It was a regular stream of customers at Frank's Hardware on Saturday, July 15. The steady business makes its pending closure all the more surprising. (Metro Wire photo)

Editorial: Closing of Frank’s signals end of an era

By Brandi Makuski

It was some years ago that the Stevens Point location of Kmart had a pharmacist named Dick.

I can’t recall his last name, but Dick — and his glorious white coif — certainly knew mine. He knew how old my kids were. He knew their allergies. He asked how their various sports activities were. And he always asked me if I was getting enough sleep.

I was no one special. Dick, who retired a few years before Kmart closed in 2018, did this for every customer who came through, and in a very grandfatherly way. This relationship wasn’t terribly efficient but it was essential to doing business in a small town or a close-knit neighborhood — and also in uniting our communities.

You experienced something very similar at Frank’s Hardware. Store owners announced on July 16 that it was closing after 82 years in business.

The owners and employees went above and beyond your average hardware store. They were a go-to for many in the community. For DIYers, this store was virtually manna from heaven: You could walk in asking for a thingamabob that connects to the doohickey on your toilet, and not only did they know exactly what you needed, but they also explained how to install it without making you feel small and ignorant.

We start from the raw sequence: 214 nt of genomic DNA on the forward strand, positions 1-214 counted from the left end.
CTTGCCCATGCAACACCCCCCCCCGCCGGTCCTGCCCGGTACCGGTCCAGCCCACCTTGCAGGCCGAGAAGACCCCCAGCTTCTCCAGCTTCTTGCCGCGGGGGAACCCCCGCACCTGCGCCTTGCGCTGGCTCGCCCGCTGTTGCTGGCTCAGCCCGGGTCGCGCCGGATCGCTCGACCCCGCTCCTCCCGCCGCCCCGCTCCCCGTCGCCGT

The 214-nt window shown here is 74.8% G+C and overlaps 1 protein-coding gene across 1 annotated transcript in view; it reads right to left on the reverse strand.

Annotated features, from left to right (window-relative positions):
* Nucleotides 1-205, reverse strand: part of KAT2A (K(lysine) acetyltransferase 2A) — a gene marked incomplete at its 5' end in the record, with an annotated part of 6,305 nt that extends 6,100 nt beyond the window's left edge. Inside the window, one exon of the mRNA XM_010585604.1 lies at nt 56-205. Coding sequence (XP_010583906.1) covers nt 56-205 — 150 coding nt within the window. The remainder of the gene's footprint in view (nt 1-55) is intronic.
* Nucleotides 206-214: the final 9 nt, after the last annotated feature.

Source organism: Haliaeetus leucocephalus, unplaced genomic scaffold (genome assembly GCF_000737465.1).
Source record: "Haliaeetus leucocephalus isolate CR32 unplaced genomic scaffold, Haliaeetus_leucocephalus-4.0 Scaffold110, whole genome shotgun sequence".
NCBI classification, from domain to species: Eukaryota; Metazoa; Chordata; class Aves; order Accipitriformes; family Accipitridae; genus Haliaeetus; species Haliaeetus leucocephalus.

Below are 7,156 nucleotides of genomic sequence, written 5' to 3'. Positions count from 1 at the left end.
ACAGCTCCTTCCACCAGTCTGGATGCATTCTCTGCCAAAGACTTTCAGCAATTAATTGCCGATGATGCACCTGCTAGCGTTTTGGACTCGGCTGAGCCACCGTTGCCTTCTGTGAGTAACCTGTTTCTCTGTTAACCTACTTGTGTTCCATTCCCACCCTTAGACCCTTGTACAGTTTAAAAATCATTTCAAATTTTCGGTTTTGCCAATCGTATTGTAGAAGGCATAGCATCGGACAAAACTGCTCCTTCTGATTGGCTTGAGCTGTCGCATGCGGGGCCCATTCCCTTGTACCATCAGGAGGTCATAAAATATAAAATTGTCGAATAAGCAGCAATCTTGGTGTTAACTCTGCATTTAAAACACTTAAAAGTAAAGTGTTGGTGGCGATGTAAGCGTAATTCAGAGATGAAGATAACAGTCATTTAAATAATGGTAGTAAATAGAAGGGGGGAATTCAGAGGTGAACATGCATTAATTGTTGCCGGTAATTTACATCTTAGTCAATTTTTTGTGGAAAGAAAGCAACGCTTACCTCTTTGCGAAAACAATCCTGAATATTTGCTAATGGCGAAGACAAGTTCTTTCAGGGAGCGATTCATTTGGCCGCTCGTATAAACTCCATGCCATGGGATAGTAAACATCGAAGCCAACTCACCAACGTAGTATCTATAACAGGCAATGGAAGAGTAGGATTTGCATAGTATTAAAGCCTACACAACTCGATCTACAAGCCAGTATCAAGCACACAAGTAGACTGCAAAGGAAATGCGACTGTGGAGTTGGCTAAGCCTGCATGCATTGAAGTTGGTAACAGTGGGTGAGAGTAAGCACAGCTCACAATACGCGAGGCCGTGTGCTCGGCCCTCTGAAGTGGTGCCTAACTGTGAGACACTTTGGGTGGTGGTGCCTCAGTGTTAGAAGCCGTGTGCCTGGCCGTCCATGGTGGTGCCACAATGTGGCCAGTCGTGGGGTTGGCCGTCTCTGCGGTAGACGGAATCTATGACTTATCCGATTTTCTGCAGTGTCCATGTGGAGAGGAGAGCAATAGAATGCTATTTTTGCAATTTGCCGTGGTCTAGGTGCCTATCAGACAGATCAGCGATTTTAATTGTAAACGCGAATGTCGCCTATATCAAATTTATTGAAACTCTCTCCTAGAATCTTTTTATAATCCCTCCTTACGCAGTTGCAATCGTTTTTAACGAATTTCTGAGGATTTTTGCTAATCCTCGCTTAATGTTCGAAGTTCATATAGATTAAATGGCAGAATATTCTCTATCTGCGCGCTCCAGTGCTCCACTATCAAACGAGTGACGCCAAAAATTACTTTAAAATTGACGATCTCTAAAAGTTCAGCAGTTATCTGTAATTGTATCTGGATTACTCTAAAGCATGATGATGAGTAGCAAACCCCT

The institutional knowledge of the staff is irreplicable and will leave a tremendous hole in the community. We’re all worse off for it. In short, if Frank’s didn’t have it, or couldn’t get it, you just didn’t need it.

The reasons behind Frank’s closing are varied, but among their challenges are supply chain delays, inability to find a buyer for the company, overworked management, and a lack of institutional knowledge across the industry.

It’s not unlike the challenges faced by many other businesses in our community (yes, and beyond). Too many, overly attached to their phones and seemingly unaware of their lack of personal accountability, enter the workforce without the drive to provide excellent customer service.

Being distracted by the latest TikTok challenge, the newest husband for some random Kardashian, or arguing with someone on social media…these all lead to bad things for us as people, and they have a direct impact on tearing down our communities because they reinforce self-centeredness rather than support for a local community.

No matter how hard you try, you can’t scale local. But it will take a monumental societal shift to right this ship. It will take thousands of Portage Co. residents, all walking in step to support and maintain the systems we’ve created to support and maintain our community.

If we don’t start prying ourselves, our employees, and our children, away from the overly-dramatic non-tragedies of social media, and reprioritize being physically involved with the decades-old institutions built to care for and manage our schools, workforce, and communities, we will see many more successful local stores succumb in a similar manner to Frank’s.